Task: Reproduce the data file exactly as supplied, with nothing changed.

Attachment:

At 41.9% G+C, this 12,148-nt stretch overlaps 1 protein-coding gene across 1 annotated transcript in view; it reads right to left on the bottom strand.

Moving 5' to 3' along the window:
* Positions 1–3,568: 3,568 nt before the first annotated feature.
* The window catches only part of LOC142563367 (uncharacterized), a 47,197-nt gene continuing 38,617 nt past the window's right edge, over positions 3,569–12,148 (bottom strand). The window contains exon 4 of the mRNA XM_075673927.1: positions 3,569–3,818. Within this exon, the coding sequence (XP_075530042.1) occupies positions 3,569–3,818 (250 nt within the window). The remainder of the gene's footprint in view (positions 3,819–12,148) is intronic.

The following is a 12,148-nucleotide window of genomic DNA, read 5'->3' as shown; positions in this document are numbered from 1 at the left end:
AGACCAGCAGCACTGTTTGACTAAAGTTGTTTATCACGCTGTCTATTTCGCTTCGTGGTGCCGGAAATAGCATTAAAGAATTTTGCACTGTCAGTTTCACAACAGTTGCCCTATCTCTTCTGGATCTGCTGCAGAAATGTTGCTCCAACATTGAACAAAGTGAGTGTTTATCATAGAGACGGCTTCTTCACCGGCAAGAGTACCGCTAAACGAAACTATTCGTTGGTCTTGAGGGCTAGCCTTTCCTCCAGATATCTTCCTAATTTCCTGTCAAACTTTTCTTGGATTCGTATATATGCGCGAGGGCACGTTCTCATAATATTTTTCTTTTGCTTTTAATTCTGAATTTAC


At 41.9% G+C, this 12,148-nt stretch overlaps 1 protein-coding gene across 1 annotated transcript in view; it reads right to left on the bottom strand.

Moving 5' to 3' along the window:
* Positions 1–3,568: 3,568 nt before the first annotated feature.
* The window catches only part of LOC142563367 (uncharacterized), a 47,197-nt gene continuing 38,617 nt past the window's right edge, over positions 3,569–12,148 (bottom strand). The window contains exon 4 of the mRNA XM_075673927.1: positions 3,569–3,818. Within this exon, the coding sequence (XP_075530042.1) occupies positions 3,569–3,818 (250 nt within the window). The remainder of the gene's footprint in view (positions 3,819–12,148) is intronic.

The following is a 12,148-nucleotide window of genomic DNA, read 5'->3' as shown; positions in this document are numbered from 1 at the left end:
AGACCAGCAGCACTGTTTGACTAAAGTTGTTTATCACGCTGTCTATTTCGCTTCGTGGTGCCGGAAATAGCATTAAAGAATTTTGCACTGTCAGTTTCACAACAGTTGCCCTATCTCTTCTGGATCTGCTGCAGAAATGTTGCTCCAACATTGAACAAAGTGAGTGTTTATCATAGAGACGGCTTCTTCACCGGCAAGAGTACCGCTAAACGAAACTATTCGTTGGTCTTGAGGGCTAGCCTTTCCTCCAGATATCTTCCTAATTTCCTGTCAAACTTTTCTTGGATTCGTATATATGCGCGAGGGCACGTTCTCATAATATTTTTCTTTTGCTTTTAATTCTGAATTTAC